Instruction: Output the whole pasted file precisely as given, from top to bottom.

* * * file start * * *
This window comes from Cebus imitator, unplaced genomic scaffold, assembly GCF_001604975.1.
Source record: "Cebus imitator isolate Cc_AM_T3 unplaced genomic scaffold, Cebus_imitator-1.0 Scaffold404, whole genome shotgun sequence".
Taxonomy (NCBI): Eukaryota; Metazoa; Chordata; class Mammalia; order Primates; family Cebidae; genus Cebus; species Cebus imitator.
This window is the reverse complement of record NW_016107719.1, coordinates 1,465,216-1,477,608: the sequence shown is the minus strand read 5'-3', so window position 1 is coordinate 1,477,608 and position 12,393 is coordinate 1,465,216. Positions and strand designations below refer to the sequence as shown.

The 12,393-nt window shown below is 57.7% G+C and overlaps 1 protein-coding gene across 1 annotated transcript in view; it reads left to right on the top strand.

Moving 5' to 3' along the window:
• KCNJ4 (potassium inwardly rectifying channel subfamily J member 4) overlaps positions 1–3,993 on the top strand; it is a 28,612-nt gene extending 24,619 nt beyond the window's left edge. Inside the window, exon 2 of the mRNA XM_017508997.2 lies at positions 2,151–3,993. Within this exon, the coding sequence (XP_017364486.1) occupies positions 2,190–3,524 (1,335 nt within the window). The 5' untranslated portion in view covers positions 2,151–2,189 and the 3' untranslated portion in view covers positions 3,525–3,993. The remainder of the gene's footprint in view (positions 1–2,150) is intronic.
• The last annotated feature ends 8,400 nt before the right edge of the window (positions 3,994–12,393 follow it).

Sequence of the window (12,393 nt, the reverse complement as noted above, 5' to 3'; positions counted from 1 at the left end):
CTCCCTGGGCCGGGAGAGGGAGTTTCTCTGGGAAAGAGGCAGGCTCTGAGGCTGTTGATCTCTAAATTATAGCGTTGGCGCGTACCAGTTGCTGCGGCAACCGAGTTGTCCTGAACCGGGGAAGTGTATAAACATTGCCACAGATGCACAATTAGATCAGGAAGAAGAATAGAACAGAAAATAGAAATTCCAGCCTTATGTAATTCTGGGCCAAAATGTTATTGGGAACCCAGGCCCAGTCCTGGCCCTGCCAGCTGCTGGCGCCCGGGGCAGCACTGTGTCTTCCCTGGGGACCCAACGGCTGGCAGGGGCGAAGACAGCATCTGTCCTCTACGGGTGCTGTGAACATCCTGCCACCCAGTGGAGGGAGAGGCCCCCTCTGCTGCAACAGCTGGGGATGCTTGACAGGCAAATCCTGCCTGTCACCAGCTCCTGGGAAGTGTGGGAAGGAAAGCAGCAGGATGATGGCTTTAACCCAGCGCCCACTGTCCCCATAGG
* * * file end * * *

This window comes from Cebus imitator, unplaced genomic scaffold, assembly GCF_001604975.1.
Source record: "Cebus imitator isolate Cc_AM_T3 unplaced genomic scaffold, Cebus_imitator-1.0 Scaffold404, whole genome shotgun sequence".
Taxonomy (NCBI): Eukaryota; Metazoa; Chordata; class Mammalia; order Primates; family Cebidae; genus Cebus; species Cebus imitator.
This window is the reverse complement of record NW_016107719.1, coordinates 1,465,216-1,477,608: the sequence shown is the minus strand read 5'-3', so window position 1 is coordinate 1,477,608 and position 12,393 is coordinate 1,465,216. Positions and strand designations below refer to the sequence as shown.

The 12,393-nt window shown below is 57.7% G+C and overlaps 1 protein-coding gene across 1 annotated transcript in view; it reads left to right on the top strand.

Moving 5' to 3' along the window:
• KCNJ4 (potassium inwardly rectifying channel subfamily J member 4) overlaps positions 1–3,993 on the top strand; it is a 28,612-nt gene extending 24,619 nt beyond the window's left edge. Inside the window, exon 2 of the mRNA XM_017508997.2 lies at positions 2,151–3,993. Within this exon, the coding sequence (XP_017364486.1) occupies positions 2,190–3,524 (1,335 nt within the window). The 5' untranslated portion in view covers positions 2,151–2,189 and the 3' untranslated portion in view covers positions 3,525–3,993. The remainder of the gene's footprint in view (positions 1–2,150) is intronic.
• The last annotated feature ends 8,400 nt before the right edge of the window (positions 3,994–12,393 follow it).

Sequence of the window (12,393 nt, the reverse complement as noted above, 5' to 3'; positions counted from 1 at the left end):
CTCCCTGGGCCGGGAGAGGGAGTTTCTCTGGGAAAGAGGCAGGCTCTGAGGCTGTTGATCTCTAAATTATAGCGTTGGCGCGTACCAGTTGCTGCGGCAACCGAGTTGTCCTGAACCGGGGAAGTGTATAAACATTGCCACAGATGCACAATTAGATCAGGAAGAAGAATAGAACAGAAAATAGAAATTCCAGCCTTATGTAATTCTGGGCCAAAATGTTATTGGGAACCCAGGCCCAGTCCTGGCCCTGCCAGCTGCTGGCGCCCGGGGCAGCACTGTGTCTTCCCTGGGGACCCAACGGCTGGCAGGGGCGAAGACAGCATCTGTCCTCTACGGGTGCTGTGAACATCCTGCCACCCAGTGGAGGGAGAGGCCCCCTCTGCTGCAACAGCTGGGGATGCTTGACAGGCAAATCCTGCCTGTCACCAGCTCCTGGGAAGTGTGGGAAGGAAAGCAGCAGGATGATGGCTTTAACCCAGCGCCCACTGTCCCCATAGG